Pedal Ubin Recce – Zendogs revisit Pulau Ubin (Sun 9th June 2019)

Sun 9th June 2019 – before the actual event on Sat 29 Jun 2018, is the all-important recce! Airani, Joelle, Kevin and Otterman (all also from the cycling group Zendogs) dragged themselves away from their weekend recovery of lying comatose in bed to revisit Pulau Ubin. They had fun and are all ready for the big day now!

Off to Ubin!
All geared up!
Doggy! Doggy! Don’t crash!!!
Stopping by the temple for good luck
Beautiful paintings at the new mangrove arboretum
Finally! A drink!

See the rest of our photos here.  

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18 Mar 2019 – behind the darkness of night: Night walk at Old Upper Thomson Road with snakes, birds, mammals and more!

18 Mar 2019 – On this series of monthly nature explorations to increase Toddycats’ experience for nature guiding , we decided to have a change in scenery – a night walk! After a sumptuous dinner of prata, Joys, Weiting and Tze Kwan led a group of 20 Toddycats for a night time walk along Old Upper Thomson Road. They were greeted by many of the little critters that were active when the sun goes down.

Night walk gang!
The beautiful patterns of the reticulated python.
Dried Leaf Cockroach!
Wagler’s Pit Viper, waiting in ambush
Colugo with its big eyes!
Hairy Tarantula!
A stick insect

Here’s the night’s tally done by Toddycat Spencer!

  • Large-tailed Nightjar
  • Brown Hawk-Owl
  • Wild Boars
  • Lesser Mousedeers
  • Common Palm Civets
  • Colugos
  • Bats
  • Calls of Horsfield Gliding Squirrel
  • Calls of the Raffles Banded Langur
  • Wagler Pit Viper (Female)
  • Reticulated Python
  • Dried Leaf Cockroach
  • Adult Stick Insect
  • Katydid
  • Praying Mantis
  • Planthopper

Who knew what rich biodiversity we had at night!

Photos by Spencer and Weiting

Call for Toddycats Volunteer Festival of Biodiversity 2019 – signups are still open!


Are you interested to share stories of biodiversity in Singapore with members of the public? Join us at Festival of Biodiversity on the last weekend of May 2019 at HDB Toa Payoh Hub and experience a meaningful engagement!

The Festival of Biodiversity is an annual biodiversity outreach event, organised by National Parks Board in collaboration with the Biodiversity Roundtable since 2012. This two-day event allows us to reach out to many heartlanders unfamiliar with Singapore’s biodiversity. If you are keen to join us, register here – https://tinyurl.com/toddycats-fob2019.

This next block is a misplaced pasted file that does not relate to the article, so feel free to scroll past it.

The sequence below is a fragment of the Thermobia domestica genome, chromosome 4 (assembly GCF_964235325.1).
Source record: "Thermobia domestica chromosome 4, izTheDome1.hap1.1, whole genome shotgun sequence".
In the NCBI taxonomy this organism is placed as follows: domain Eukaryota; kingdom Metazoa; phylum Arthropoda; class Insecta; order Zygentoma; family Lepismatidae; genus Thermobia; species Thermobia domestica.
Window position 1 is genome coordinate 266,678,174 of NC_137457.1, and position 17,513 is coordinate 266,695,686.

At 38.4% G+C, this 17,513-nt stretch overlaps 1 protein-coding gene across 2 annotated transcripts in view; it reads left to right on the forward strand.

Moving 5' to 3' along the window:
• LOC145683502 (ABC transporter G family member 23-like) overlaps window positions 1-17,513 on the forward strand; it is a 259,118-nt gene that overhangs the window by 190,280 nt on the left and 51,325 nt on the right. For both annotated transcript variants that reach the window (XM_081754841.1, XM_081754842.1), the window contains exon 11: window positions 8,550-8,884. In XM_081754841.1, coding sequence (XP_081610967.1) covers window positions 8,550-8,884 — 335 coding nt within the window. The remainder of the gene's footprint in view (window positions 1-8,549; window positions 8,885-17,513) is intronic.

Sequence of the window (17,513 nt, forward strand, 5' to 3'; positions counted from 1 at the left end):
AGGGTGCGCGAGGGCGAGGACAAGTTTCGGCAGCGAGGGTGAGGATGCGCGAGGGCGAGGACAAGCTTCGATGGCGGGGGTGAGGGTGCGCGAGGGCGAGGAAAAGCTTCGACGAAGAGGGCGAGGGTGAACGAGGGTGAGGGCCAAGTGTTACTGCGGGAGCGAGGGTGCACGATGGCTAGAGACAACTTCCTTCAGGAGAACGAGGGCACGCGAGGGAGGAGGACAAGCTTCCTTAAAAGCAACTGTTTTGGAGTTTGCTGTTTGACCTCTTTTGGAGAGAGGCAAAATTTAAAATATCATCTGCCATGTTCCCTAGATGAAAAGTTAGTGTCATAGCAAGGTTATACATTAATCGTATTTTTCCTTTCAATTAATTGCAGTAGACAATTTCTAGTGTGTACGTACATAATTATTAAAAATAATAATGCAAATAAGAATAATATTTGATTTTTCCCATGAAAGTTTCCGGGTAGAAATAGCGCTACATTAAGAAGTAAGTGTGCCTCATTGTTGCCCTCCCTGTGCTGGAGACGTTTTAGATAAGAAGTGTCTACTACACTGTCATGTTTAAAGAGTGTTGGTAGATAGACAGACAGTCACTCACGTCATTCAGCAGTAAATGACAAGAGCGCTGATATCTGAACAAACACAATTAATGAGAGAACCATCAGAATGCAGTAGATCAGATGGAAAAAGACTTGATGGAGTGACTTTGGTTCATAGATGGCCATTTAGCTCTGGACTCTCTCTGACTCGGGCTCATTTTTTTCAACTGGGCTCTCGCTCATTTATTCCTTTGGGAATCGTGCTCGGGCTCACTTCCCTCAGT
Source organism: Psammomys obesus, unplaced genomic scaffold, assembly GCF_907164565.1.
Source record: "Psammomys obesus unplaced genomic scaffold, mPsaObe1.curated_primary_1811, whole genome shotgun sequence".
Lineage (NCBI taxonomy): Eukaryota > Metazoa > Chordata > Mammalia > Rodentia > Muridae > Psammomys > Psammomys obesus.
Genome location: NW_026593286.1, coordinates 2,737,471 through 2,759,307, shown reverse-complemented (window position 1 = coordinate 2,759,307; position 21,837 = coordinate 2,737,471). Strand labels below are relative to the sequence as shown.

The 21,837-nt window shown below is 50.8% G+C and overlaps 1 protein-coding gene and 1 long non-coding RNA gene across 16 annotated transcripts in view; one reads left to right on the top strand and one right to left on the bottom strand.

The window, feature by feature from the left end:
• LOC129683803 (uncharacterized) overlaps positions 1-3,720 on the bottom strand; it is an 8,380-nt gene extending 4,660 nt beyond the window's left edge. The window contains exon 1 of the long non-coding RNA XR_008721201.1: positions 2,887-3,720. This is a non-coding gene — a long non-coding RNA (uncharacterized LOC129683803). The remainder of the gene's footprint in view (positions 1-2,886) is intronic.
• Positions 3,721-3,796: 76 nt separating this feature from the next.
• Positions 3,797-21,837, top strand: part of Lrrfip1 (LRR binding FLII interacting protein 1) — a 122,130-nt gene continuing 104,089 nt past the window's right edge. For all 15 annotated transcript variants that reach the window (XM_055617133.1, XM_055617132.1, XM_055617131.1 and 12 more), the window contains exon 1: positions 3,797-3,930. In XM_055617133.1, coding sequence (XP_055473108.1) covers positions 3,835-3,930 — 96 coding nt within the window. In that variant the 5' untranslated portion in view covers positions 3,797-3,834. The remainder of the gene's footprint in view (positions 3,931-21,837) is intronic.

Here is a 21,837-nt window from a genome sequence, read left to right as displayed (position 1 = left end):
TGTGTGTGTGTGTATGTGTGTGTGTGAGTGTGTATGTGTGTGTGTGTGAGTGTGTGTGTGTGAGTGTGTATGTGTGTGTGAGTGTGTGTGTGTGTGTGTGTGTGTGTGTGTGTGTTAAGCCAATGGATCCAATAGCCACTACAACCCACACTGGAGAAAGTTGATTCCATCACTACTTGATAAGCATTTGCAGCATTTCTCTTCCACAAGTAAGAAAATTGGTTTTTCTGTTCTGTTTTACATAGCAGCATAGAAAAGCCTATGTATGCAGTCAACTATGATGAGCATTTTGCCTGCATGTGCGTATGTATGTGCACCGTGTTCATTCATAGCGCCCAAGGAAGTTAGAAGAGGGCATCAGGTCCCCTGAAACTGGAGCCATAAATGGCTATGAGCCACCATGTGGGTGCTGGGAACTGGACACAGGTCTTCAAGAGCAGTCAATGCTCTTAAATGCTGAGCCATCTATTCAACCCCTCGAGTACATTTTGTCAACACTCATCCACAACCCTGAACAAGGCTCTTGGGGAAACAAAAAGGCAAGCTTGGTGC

Here are the details of the festival:
Date: 25 and 26 May 2019 (Sat and Sun)
Venue: HDB Hub Mall at Toa Payoh
Time: 10.30 am to 10.30 pm

Like the past FOBs, we hope to recruit enough volunteers so that every guide who interacts with the public is fresh and ready! Just signing up and preparing for a single shift makes a massive difference! And we will prepare all volunteers with training.

Compulsory training dates:
15 May 2019 (Wed): 7 pm – 10 pm OR
18 May 2019 (Sat): 9 am – 12 pm

We will need all the volunteer help that we can get, so grab a friend and volunteer with us for FOB2019 – https://tinyurl.com/toddycats-fob2019.

We do look forward to your participation in the Festival of Biodiversity; if the previous six years were anything to go by, it will be a blast!

Cheers,
Theresa & Weiting
Toddycats FOB Organising Committee 2019


HOWL 24 with Resident Blue Stephen Beng (Fri 22 Mar 2019)

Hosted by, Theresa Su, Lesley Chng, Cherry Goh and Otterman.

Hi everyone! This is Natalie Quah, Otterman’s intern from Jan to Jun 2019. One of the perks is I get to attend Toddycats HOWL, which I did for the first time last Friday!

It was with a mixture of excitement and nervousness as I was waiting to meet various members of the Toddycats, many for the first time. But before long, my nerves were put to rest, because it was dinner time and there’s nothing food can’t fix! It was a delight to reconnect with many familiar faces in the nature community and to make new friends over yummy slices of pizza.

Toddycats’ HOWL always begins with icebreakers to warm us up, with a VERY late Chinese New Year theme, haha! Just as we were done, Weiting arrived late after her Changi practical, having kept everyone waiting (geddit? XD), and wrestled through her task as everyone watched. She rose to the occasion and amused all of us!

Is Weiting a rabbit…
or is she wriggling like a snake??

Various Toddycats then brought us through news and various upcoming events.

Joleen Chan on recent roadshows on marine life and marine trash at event by NUS SAVE, NUS PEACE, IYOR, with ADEX akan datang.
Otterman talked about the Battle of Pasir Panjang Commemorative Walk last Feb. Two decades of this has stimulated other walks – LSM2252 Biodiversity’s Kent Ridge Walk, RVRC’s Ridge Walk for Rice, the NUS Ridgewalks for wellness.
Theresa Su and Xu Weiting brought us through the training lead up to field trips and workshops for the Festival of Biodiversity in May.
Chloe Tan explained the rationale behind the Love MacRitchie movement and about the Love MacRitchie walks by Toddycats, now in their sixth year!
Our happy HOWL audience!